Did this fuckwad have me beat? My honest assessment was that the chances were exactly 50/50 that his hand was better than mine. Combine this evaluation with the fact that I had already invested 30k, and you arrive at my decision: “I’m all in.” Before I could even move my chips forward, Snaggletooth said “I call.” Cocksucker.

He turned over KJ of diamonds. What the fuck?! I was beat, but I had redraws. I got to my feet and put my hands on my head, awaiting the turn of the most important card I’d ever seen. An ace, queen, eight, or the case ten would give me a full house, propelling me into the stratosphere of one of the biggest stacks in the entire tournament. Any other card and I was done. The dealer burned and turned a black four. I stayed on my feet and put my head in my hands. It felt like a thousand shots to the gut, and not just figuratively. I was actually doubled over in pain. I glanced over at my parents, who, based on their experience raising me, and on common sense, understood what had just happened. I managed to retain some semblance of humor, making a “flush the toilet” gesture in my father’s direction, then buried my head in my hands again.

The dealer was counting Snaggletooth’s chips to find out whether he had me covered. I was at his mercy, in complete agony and totally helpless. After probably a minute and a half, the verdict was in: I had him covered by 18k, which was what would remain in front of me. I sat back down, crimping (involuntarily sweating for purely emotional reasons) my ass off. I could not believe he had raised in early position with king-jack. “Nice hand,” I muttered, trying to be as cordial as possible. “Thanks,” he said. “Kojack’s my favorite hand.” “Wish you had told me that earlier.” Ugh.

I’ve spent at least twelve hours analyzing my play on this hand. I’m not going to bother continuing in this space.

Obviously, my status in the tournament had come crashing down. I was suddenly very interested in knowing how close to the money we were (answer: about 50 people away). Gone was my ability to impose my will on the other players. I was a fucking weakling.

My mood completely soured. The idiot kid to my left, whose act (berating the dealers, demanding deck changes and washes every ten minutes, constantly bitching about his hole cards) had been bearable until now, was now grating on my nerves. A stack of 18k with the pot starting out at 4.2k put me squarely in all-in or fold territory. It was miserable. Just as I was getting mentally ready for my new role, No Waiting finally went bust and was replaced with Kevin. He was all smiles as he unloaded his 100k+ stack onto his new table and he said hello. I was both happy for him and envious. Before he could engage me in any small talk, I made it clear that I was in no mood for it. “I just got buried,” I said, not waiting for a response before going back to my furrowed-browed silence. Sorry, dude.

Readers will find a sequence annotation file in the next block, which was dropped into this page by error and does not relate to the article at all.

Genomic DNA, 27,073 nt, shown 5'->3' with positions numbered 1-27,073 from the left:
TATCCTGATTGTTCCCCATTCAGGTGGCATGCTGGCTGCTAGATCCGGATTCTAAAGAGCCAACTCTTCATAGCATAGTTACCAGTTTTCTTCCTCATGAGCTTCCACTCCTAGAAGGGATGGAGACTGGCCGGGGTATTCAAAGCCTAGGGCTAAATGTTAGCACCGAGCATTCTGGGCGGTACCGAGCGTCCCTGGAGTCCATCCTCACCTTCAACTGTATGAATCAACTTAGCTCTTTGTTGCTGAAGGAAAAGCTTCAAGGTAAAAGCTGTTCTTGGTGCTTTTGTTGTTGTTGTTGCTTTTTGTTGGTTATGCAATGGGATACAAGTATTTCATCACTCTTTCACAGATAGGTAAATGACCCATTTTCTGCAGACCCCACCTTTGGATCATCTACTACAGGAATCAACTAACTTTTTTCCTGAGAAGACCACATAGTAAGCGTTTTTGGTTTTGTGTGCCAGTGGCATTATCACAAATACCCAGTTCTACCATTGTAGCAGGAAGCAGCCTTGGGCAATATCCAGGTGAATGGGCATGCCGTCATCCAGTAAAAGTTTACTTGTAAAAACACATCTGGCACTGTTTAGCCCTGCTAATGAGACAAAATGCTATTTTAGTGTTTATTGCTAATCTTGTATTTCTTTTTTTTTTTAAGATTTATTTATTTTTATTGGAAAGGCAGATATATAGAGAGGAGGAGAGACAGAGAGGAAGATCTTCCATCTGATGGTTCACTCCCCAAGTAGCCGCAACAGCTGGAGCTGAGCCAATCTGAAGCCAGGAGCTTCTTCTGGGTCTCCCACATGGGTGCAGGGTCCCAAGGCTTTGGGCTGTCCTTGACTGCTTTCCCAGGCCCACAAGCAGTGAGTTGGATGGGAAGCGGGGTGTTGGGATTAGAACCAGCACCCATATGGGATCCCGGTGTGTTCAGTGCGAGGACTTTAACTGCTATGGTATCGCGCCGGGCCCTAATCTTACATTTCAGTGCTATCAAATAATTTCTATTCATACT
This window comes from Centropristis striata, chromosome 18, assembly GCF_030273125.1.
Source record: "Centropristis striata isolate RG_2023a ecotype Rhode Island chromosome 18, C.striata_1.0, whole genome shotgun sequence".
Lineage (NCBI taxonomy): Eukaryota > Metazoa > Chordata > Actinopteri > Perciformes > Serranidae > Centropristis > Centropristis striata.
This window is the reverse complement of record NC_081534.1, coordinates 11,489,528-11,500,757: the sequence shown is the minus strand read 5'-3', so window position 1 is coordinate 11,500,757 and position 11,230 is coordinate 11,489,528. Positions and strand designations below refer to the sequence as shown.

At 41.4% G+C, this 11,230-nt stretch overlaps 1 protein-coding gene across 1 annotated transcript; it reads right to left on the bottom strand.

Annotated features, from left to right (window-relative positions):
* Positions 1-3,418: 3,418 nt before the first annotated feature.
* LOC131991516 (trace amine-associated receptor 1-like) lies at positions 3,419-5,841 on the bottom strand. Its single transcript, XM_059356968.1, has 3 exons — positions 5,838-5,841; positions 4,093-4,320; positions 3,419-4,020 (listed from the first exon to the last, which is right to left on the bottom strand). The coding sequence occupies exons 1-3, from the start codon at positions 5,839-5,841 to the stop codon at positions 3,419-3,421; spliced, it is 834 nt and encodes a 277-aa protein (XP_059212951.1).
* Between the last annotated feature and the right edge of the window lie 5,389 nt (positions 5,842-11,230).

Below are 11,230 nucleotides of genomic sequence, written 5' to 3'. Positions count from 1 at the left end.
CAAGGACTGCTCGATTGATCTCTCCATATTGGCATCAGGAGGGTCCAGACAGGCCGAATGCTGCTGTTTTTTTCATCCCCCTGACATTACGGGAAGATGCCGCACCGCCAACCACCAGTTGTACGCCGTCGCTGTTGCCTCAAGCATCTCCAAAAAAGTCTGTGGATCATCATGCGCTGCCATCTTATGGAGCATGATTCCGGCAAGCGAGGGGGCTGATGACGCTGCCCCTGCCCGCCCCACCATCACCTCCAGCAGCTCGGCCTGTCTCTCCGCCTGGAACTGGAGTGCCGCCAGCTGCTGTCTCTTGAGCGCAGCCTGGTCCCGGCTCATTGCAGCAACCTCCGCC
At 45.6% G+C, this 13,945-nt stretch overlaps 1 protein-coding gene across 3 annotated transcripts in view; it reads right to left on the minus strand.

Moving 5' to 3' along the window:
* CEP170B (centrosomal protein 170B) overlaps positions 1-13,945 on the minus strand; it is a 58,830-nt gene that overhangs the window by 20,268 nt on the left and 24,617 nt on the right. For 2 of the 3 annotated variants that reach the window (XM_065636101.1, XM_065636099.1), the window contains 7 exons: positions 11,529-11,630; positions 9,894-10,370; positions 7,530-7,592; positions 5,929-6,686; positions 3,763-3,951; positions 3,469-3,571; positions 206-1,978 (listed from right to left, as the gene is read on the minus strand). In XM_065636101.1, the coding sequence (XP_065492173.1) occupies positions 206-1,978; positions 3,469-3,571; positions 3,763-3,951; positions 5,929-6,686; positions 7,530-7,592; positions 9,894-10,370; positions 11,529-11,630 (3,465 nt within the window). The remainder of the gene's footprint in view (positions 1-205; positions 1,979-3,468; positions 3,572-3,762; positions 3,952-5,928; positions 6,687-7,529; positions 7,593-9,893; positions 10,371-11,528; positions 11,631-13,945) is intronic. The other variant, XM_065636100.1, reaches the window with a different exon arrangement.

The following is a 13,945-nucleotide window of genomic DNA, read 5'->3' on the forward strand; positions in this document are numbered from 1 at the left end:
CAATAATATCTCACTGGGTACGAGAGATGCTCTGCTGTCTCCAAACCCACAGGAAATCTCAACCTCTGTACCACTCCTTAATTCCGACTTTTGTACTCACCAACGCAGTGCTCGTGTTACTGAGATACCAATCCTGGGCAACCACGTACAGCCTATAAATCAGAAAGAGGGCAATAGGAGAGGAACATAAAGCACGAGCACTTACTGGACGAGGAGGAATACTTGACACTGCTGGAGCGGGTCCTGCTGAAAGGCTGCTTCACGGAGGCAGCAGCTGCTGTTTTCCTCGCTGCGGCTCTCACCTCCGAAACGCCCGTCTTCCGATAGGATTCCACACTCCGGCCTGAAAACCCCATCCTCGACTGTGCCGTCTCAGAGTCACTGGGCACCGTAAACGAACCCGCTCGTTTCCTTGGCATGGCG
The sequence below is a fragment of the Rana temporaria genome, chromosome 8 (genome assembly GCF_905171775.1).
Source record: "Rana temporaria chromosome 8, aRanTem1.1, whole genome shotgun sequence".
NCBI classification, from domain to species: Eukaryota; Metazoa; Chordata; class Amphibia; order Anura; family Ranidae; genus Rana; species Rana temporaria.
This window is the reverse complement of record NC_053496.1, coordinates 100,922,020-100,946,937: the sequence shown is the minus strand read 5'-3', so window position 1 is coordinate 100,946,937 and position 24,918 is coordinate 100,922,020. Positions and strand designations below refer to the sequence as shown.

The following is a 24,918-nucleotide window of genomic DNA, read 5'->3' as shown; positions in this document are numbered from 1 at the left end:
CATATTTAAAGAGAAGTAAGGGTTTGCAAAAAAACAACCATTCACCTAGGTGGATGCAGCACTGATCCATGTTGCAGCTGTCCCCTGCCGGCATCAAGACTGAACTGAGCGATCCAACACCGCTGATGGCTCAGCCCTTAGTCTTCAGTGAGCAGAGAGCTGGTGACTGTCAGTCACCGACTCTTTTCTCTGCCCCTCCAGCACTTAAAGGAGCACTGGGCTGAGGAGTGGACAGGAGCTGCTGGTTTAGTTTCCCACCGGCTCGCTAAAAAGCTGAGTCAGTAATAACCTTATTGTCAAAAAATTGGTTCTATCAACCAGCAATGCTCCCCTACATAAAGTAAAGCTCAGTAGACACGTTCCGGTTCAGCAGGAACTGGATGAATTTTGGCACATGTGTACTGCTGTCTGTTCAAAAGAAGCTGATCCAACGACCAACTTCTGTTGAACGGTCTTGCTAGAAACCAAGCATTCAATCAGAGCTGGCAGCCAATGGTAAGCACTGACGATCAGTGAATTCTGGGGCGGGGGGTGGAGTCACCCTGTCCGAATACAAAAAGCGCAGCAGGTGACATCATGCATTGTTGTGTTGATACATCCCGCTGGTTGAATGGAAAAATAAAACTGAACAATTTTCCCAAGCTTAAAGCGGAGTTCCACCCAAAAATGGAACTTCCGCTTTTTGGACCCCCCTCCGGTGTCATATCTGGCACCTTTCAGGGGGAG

I don’t really remember much of the last 45 minutes of Day 2 except the total despair I felt inside. I know I moved all in with A6 and didn’t get called, pulling my stack up to 23k. Then, with the table getting insanely tight as the money spots crept closer, I stole the blinds two more times. When time expired, I had 30,300 in chips. There were 569 players left–only nine more to the money. It was already clear that my obvious Day 3 strategy would be to hobble into the money if possible, and then see if I could pick up some lucky cards. Exactly where I had started Day 2. Friends at home, following on the internet, would later presume that I was short stacked for the entire tournament. Now you know otherwise.

1:15 AM: On the way back to the Paris, I tried to cheer up. My mother attributed my crash to the expiration of her birthday. My father thought it was either the fact that I had removed the sweatshirt, or the fact that he had changed his t-shirt after dinner, or some combination thereof. Both commented on how well I had played regardless of my chip count. Whatever. Day 3 started at noon the next day. By the time I got in bed I was in better sprits and looking forward to it.